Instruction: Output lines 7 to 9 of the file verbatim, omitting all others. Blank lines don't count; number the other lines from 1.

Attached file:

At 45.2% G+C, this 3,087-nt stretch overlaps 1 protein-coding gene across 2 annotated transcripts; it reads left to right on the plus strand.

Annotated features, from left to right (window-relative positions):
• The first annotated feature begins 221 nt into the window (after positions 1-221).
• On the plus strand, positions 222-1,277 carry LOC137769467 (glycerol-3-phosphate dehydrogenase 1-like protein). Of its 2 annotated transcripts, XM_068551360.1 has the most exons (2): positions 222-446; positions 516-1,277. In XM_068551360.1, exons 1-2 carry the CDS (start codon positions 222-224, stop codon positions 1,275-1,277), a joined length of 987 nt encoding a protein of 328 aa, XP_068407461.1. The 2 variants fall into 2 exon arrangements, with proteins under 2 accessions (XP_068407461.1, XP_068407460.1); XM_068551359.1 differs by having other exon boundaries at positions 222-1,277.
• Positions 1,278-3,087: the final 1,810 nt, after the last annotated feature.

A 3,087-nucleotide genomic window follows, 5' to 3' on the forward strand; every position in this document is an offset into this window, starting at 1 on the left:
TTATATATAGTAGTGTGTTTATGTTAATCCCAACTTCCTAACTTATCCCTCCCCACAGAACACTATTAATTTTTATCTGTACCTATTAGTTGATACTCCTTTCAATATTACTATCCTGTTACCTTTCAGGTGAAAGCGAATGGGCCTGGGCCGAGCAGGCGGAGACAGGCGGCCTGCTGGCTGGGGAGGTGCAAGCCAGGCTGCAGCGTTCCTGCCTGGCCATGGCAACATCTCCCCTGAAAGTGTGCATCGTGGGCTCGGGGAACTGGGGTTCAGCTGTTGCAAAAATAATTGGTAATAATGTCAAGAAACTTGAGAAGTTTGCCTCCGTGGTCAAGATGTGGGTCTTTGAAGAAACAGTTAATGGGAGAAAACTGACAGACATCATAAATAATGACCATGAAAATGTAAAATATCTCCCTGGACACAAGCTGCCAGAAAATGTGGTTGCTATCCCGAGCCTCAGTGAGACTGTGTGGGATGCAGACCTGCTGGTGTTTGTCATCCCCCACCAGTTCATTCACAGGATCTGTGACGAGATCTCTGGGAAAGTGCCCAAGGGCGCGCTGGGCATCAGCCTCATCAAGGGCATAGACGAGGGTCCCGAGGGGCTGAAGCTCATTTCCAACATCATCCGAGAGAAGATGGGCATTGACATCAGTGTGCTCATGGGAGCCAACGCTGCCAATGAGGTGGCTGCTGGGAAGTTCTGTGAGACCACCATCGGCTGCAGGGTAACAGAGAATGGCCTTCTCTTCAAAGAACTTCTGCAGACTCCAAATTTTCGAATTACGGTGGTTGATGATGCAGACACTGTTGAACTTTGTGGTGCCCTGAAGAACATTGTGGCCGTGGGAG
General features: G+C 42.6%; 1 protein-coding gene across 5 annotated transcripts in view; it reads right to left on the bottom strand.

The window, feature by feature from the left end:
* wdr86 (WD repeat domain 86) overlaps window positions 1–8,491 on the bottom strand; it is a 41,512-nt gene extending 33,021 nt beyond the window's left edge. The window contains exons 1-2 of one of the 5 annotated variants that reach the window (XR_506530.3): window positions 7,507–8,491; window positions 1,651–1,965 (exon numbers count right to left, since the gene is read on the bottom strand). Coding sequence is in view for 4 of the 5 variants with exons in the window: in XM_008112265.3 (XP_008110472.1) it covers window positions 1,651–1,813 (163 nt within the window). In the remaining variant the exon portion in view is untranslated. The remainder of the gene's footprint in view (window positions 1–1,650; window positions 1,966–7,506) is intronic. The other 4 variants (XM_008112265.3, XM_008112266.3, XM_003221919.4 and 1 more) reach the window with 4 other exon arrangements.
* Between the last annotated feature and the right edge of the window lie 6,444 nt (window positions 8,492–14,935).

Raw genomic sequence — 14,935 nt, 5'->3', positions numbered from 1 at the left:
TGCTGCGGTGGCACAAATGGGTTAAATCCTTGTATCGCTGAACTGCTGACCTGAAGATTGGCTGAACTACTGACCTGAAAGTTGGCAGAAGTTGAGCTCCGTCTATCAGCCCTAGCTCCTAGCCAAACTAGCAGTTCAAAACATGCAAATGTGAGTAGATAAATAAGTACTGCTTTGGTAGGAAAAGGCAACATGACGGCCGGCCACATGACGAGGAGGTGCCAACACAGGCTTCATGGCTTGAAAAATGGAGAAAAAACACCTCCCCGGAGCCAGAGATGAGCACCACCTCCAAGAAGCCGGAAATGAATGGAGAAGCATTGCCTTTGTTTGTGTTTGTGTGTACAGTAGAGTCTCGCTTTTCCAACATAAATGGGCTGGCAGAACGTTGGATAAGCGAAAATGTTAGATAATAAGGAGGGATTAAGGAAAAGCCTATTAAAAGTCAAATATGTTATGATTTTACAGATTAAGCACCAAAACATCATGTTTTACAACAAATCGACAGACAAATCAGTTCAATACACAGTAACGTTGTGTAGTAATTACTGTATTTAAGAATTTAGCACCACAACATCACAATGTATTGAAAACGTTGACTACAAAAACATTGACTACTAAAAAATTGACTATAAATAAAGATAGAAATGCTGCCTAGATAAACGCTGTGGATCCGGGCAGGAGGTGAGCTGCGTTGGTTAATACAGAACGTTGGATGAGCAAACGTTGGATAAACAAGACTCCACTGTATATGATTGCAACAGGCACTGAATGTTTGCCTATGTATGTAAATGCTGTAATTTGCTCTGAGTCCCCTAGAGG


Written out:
TTATATATAGTAGTGTGTTTATGTTAATCCCAACTTCCTAACTTATCCCTCCCCACAGAACACTATTAATTTTTATCTGTACCTATTAGTTGATACTCCTTTCAATATTACTATCCTGTTACCTTTCAGGTGAAAGCGAATGGGCCTGGGCCGAGCAGGCGGAGACAGGCGGCCTGCTGGCTGGGGAGGTGCAAGCCAGGCTGCAGCGTTCCTGCCTGGCCATGGCAACATCTCCCCTGAAAGTGTGCATCGTGGGCTCGGGGAACTGGGGTTCAGCTGTTGCAAAAATAATTGGTAATAATGTCAAGAAACTTGAGAAGTTTGCCTCCGTGGTCAAGATGTGGGTCTTTGAAGAAACAGTTAATGGGAGAAAACTGACAGACATCATAAATAATGACCATGAAAATGTAAAATATCTCCCTGGACACAAGCTGCCAGAAAATGTGGTTGCTATCCCGAGCCTCAGTGAGACTGTGTGGGATGCAGACCTGCTGGTGTTTGTCATCCCCCACCAGTTCATTCACAGGATCTGTGACGAGATCTCTGGGAAAGTGCCCAAGGGCGCGCTGGGCATCAGCCTCATCAAGGGCATAGACGAGGGTCCCGAGGGGCTGAAGCTCATTTCCAACATCATCCGAGAGAAGATGGGCATTGACATCAGTGTGCTCATGGGAGCCAACGCTGCCAATGAGGTGGCTGCTGGGAAGTTCTGTGAGACCACCATCGGCTGCAGGGTAACAGAGAATGGCCTTCTCTTCAAAGAACTTCTGCAGACTCCAAATTTTCGAATTACGGTGGTTGATGATGCAGACACTGTTGAACTTTGTGGTGCCCTGAAGAACATTGTGGCCGTGGGAG
General features: G+C 42.6%; 1 protein-coding gene across 5 annotated transcripts in view; it reads right to left on the bottom strand.

The window, feature by feature from the left end: